“Good” isn’t enough, bring me the data!

17 Apr
by Bridget DiCello

“How is … going?”  You fill in the blank.  What have you asked your team about?  Projects?  Sales?   Customer satisfaction?   Daily tasks?

And have you heard in response, “Good!” or “Fine.” and wondered just what those phrases really meant?  Sometimes they mean to communicate:

  1. “Things are not all that great right now, but we’ve got a solid plan to address them.”
  2. “I’m really not sure how things are going, but nothing appears to be in fire, so I think we’re okay.”
  3. “If I say, ‘Good!’ or ‘Fine.’ you will not worry as much and give me some room to go figure out how things are really going.

This is not only the case if you have a few slackers on your team who avoid accountability.  In many very successful businesses, even good performers may not have a handle on specifically how things are going.  There is this common aversion to data collection and analysis in many organizations because it requires time and effort that could be spent doing things instead.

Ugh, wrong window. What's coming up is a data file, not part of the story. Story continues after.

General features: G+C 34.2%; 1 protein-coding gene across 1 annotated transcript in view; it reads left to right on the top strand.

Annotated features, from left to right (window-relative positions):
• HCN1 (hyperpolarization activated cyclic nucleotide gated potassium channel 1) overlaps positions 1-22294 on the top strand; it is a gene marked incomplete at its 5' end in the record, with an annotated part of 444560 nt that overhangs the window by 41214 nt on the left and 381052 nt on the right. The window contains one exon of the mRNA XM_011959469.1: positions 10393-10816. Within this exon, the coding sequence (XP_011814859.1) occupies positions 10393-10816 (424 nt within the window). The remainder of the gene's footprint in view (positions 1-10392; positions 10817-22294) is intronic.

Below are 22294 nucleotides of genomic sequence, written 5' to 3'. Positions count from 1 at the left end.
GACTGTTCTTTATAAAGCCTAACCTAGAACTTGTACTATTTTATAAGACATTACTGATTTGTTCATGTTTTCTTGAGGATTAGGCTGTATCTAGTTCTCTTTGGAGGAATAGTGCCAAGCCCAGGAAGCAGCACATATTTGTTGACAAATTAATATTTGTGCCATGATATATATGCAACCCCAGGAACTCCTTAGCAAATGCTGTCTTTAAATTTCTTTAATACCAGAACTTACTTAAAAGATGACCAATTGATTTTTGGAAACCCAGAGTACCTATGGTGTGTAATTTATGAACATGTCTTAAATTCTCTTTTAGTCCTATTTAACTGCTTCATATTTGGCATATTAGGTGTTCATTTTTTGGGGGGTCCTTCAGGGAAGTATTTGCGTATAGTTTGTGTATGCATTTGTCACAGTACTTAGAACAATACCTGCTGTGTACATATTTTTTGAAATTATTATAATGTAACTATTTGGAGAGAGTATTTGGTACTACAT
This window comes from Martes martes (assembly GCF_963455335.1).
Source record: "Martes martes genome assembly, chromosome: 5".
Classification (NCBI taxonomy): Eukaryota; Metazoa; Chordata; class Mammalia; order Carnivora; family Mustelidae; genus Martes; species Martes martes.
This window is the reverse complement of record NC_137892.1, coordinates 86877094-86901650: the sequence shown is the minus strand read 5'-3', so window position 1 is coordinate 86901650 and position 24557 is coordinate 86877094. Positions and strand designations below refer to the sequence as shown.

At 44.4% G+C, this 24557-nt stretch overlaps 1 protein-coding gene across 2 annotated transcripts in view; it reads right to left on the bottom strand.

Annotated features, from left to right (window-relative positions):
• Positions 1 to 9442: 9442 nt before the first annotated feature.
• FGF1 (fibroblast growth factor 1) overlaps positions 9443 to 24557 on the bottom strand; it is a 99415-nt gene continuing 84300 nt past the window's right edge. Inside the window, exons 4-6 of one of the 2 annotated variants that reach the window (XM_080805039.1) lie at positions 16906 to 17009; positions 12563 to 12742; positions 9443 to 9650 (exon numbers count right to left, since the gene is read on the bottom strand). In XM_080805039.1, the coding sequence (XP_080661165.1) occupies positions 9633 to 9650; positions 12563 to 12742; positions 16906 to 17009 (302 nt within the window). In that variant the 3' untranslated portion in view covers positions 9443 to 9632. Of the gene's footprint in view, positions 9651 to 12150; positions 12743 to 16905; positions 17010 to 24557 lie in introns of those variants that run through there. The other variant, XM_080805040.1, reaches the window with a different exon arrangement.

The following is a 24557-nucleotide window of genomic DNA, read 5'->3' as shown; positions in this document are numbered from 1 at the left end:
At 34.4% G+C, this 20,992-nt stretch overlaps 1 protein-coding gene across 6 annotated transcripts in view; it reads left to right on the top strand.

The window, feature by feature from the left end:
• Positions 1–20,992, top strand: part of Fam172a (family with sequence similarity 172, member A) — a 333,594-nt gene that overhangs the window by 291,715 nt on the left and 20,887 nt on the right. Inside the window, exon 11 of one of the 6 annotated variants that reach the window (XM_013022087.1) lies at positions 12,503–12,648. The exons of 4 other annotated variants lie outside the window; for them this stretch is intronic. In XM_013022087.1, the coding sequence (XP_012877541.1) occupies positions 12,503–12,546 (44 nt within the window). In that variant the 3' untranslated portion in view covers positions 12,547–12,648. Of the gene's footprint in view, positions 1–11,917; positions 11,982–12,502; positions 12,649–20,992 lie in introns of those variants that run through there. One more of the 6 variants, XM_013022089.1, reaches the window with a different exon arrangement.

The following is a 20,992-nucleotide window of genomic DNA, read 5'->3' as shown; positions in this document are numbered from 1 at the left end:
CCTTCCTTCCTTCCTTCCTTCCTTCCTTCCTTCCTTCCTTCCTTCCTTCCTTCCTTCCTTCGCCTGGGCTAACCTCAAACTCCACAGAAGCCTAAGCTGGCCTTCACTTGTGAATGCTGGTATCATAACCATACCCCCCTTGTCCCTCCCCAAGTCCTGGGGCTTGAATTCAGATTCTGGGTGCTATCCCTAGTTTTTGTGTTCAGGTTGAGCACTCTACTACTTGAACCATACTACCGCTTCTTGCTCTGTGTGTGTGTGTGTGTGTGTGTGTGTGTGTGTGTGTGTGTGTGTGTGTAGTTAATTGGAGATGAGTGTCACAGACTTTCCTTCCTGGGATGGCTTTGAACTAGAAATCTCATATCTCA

Brad Robertson, Chief Financial Officer (CFO) St. Francis Hospital has a sign hanging in his office which reads, “In God We Trust, all others bring Data.”

What data might your team need to bring you?

  • Customer service metrics
  • Sales and Pipeline data and pipeline building activities
  • Profitability, and the related pricing, expenses, execution, rework, delivery
  • Company overall health – current assets, long term liabilities
  • Where we are, where we’ve been, trends, projections
  • Industry specific measurements

How often do you need to see this data?

Part of the objective of gathering data is that the process can become part of the daily routine, so metrics are gathered and reviewed routinely (at least monthly, more often for some metrics), not only by a leader, but by team members as well.  If a doctor had to assess you without any tests, lab results or equipment such as a blood pressure cuff or stethoscope, and only saw you once in a while, an intuitive doctor might be able to make some guesses, but you would not have the same opportunities for good health.  It’s the same for the business or department you lead.

Identify the right data to gather, the easiest way to obtain it, a set time to review it, a consistent way to use it for making solid decisions, and stay consistent in that process.

On a final note, for those of you reading this who think that data is fabulous and you could spend all day just gathering and analyzing because there is so much good information to be gleaned, be careful to balance the value of gathering and reviewing accurate data with the objective of using it to improve business processes and ensure greater success.

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